A New Jersey Divorce Lawyer at Einhorn Barbarito Can Guide You Through College Contribution Matters
College contribution is a highly complex area of New Jersey family law requiring the knowledge and effort of skilled family law attorneys. If you are seeking college contributions or are defending against such a request, it is important to seek assistance from a New Jersey divorce and family law attorney who understands the specific issues associated with these types of matters. The Family Law practice at Einhorn Barbarito combines advanced negotiation skills with sophisticated litigation techniques to help clients throughout New Jersey achieve fair and effective results. We will take the time to learn about your circumstances and work with you to develop an individualized strategy that will best serve you and your child’s interests. Contact our law firm today to schedule a case evaluation.Print PDF
Family Law Blog
- The New Jersey Divorce Process – Part I
- Do You Want To Change Your Name? Pay Attention To The Details For Success.
- States Take Action To Protect Children From Forced Marriages
- Legal Separation In New Jersey
- Issues That Must Be Considered In A Divorce With A Special Needs Child
- 10 Things You Should Tell Your Divorce Attorney
- Gestational Carrier Agreements Are Now Legal In The State Of New Jersey
- Fact/Fiction In Divorce
- New Laws On Cyber-Harassment
- Cyber Bullying
- Don’t Trust Your Divorce To A ‘Robot’
- Where Are The Grandparents? Raising Their Grandchildren!
- Don’t Let Your Kid Go Off To College Without These Important Documents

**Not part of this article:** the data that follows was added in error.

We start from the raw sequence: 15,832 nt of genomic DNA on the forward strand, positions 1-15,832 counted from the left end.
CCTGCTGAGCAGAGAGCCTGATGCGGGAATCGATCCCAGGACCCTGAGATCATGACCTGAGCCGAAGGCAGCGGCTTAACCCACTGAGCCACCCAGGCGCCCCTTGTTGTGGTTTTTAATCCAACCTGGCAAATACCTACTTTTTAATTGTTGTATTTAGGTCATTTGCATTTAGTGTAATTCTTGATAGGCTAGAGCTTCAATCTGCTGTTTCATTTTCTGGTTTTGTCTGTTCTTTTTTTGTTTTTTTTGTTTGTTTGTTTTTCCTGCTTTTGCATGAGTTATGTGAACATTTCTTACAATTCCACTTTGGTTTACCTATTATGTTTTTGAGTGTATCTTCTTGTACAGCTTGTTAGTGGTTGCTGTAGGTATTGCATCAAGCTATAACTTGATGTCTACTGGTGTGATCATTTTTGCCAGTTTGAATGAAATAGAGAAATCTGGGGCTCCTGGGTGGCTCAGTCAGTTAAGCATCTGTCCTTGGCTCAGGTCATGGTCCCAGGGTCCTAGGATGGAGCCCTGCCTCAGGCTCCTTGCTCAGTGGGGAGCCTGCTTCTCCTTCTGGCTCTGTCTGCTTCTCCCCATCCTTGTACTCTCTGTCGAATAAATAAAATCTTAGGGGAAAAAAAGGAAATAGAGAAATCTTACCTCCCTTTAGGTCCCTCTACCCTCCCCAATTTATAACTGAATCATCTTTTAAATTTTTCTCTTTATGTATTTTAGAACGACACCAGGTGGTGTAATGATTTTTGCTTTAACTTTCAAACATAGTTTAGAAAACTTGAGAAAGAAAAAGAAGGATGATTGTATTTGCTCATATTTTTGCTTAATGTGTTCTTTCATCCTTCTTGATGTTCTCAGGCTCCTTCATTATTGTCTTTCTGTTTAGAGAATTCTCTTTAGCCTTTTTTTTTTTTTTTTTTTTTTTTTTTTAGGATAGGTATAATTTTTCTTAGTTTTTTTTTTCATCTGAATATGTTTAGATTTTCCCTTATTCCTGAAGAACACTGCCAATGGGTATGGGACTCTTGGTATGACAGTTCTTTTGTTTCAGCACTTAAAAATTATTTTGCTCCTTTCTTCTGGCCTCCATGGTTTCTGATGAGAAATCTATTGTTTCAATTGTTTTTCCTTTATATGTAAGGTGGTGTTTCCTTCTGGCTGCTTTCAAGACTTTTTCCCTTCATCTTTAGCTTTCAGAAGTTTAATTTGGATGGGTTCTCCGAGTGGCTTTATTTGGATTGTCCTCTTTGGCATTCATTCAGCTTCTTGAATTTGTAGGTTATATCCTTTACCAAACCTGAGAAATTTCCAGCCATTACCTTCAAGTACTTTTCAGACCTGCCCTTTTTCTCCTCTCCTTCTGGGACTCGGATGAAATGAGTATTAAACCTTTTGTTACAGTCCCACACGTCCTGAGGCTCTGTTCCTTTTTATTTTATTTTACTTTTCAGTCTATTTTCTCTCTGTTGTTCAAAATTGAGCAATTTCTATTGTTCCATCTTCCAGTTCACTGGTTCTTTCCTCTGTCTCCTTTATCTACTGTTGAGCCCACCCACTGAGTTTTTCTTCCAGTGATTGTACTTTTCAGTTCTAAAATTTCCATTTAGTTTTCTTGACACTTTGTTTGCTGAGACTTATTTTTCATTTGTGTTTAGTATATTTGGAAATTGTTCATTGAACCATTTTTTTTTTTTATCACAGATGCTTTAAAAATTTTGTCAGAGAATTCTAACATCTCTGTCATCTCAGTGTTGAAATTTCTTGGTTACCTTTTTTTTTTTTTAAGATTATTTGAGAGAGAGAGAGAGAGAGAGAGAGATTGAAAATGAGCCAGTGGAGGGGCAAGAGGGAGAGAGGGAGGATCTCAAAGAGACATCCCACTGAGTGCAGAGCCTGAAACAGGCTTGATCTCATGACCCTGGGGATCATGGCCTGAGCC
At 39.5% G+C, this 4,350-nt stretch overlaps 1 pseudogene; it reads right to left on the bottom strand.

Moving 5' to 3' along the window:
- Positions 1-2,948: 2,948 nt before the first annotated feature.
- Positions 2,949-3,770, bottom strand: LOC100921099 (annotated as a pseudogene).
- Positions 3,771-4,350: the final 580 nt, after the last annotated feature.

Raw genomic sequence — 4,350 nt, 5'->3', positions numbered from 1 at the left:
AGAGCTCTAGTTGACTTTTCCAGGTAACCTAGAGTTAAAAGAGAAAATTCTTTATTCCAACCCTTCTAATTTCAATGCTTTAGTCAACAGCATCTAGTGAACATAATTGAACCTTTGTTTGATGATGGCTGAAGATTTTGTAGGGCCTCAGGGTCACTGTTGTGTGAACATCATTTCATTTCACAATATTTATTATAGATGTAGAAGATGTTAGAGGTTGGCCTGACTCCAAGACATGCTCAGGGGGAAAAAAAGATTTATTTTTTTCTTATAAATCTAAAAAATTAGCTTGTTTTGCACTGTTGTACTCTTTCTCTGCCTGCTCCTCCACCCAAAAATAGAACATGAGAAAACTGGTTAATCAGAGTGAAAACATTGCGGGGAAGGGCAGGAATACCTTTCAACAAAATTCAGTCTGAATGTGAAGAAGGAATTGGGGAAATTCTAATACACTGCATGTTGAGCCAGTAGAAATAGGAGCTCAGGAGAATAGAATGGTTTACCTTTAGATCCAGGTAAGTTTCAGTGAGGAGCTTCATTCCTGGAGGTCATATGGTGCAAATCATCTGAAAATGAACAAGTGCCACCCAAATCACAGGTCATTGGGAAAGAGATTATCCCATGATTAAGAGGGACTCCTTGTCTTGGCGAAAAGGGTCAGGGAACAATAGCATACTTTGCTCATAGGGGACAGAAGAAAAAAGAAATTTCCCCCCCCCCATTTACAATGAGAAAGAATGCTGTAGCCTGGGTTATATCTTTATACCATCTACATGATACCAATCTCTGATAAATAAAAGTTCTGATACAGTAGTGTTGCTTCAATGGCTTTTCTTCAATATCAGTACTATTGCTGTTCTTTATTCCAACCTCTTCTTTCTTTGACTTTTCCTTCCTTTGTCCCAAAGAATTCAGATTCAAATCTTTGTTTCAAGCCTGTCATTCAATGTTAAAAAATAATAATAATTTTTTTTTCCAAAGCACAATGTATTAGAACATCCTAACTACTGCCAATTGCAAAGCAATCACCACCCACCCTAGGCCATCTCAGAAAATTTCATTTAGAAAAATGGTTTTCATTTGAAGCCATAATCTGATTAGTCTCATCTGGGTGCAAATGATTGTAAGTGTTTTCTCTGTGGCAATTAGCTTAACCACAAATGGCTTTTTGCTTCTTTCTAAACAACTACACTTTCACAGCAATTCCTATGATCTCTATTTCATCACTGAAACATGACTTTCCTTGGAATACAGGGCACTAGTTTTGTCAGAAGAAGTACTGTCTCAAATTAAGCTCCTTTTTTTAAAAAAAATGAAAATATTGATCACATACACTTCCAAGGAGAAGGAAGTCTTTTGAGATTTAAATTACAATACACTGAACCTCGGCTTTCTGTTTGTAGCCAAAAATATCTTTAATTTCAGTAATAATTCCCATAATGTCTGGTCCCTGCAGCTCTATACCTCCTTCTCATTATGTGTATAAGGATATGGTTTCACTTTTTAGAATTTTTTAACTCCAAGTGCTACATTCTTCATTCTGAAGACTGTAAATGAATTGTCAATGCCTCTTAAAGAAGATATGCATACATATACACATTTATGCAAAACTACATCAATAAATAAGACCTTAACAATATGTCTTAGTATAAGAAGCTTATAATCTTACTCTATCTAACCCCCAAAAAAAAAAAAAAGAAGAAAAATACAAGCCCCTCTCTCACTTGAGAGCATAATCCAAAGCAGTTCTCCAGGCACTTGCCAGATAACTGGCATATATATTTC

- Biology Alone Doesn’t Always Define A Parent
- Alimony Is Not Forever, So Plan Ahead
- There Is Still No Bright-Line Rule To Defining Emancipation
- The O’Reilly Divorce, And The “Factors” Behind Sealing Case Information
- A Groundbreaking Decision Regarding Common-Law Marriage
- What Triggers The Right To A Protective Order?
- Mississippi Domestic Abuse Bill Fails
- Do You Think Enough Time Has Passed And You Want To Review Your Custody Agreement? It May Not Be So Easy To Do
- “Honey, Here Is An Agreement For You To Sign And, If You Do, Then I Will Stay Married To You. Sound Fair Or Not?”
- Will I Have To Pay For College Expenses For My Children Or Not?
- Do I Have To Pay Child Support While My Children Are In College? Maybe.
- What Is A Family? The Legal Definition Of A Family Has Changed.
- Do You Want A Private Divorce Like Brad Pitt And Angelina Jolie? Maybe You Can Have One And Maybe You Can’t.
- “Happy Valentine’s Day! Will You Marry Me? And By The Way, Here Is A Prenuptial Agreement To Sign.” Isn’t That Romantic?
- Parents Who Agreed to Emancipate Estranged Daughter Are Entitled To A Hearing After Trial Court “Unemancipates” And Requires College Contribution
- Who Gets The Tickets In The Divorce?
- Cyber-Harassment Added To The Domestic Violence Statute
- Assets “Earned” During A Pre-Marriage Cohabitation Are NOT Subject To Equitable Distribution — But They May Be Distributed Anyway.
- Where Are The Grandparents? Raising Their Grandchildren!
- Divorce vs ‘Divorce From Bed And Board’: Could Nancy O’Dell Obtain A Legal Separation In New Jersey?
- How To Avoid The Hazardous Effects Of Social Media On Divorce
- You Want My Engagement Ring? It’s Mine! No, It’s Mine!
- Angelina Jolie And Brad Pitt’s Battle For Custody
- What Was Brad Pitt’s “Safety Plan” And Why Did He Have One?
- Who Gets The World Series Tickets In The Divorce?
- Your Divorce Will Not Look Like That Of Brad Pitt And Angelina Jolie
- Will Tom Cruise Ever See Suri Again?
- Lombardi v. Lombardi: Alimony Awards Should Include A Savings Component For the Formerly Frugal Family
- Divorce Season?
- No Fault Divorce – What Does It Mean?
- Custody Wars – Judicial Tactics
- Divorce Is Traumatic – Don’t Get Caught Unprepared
- Is My Marital Agreement Enforceable?
- A Possible New Avenue Of Relief For Victims of Assault By Non-Family Members
- It’s Not Binding If It Is Not In Writing
- Which Court Decides Custody And Parenting Time Disputes When Parents Live In Separate Countries?
- Domestic Violence Can Happen To Anyone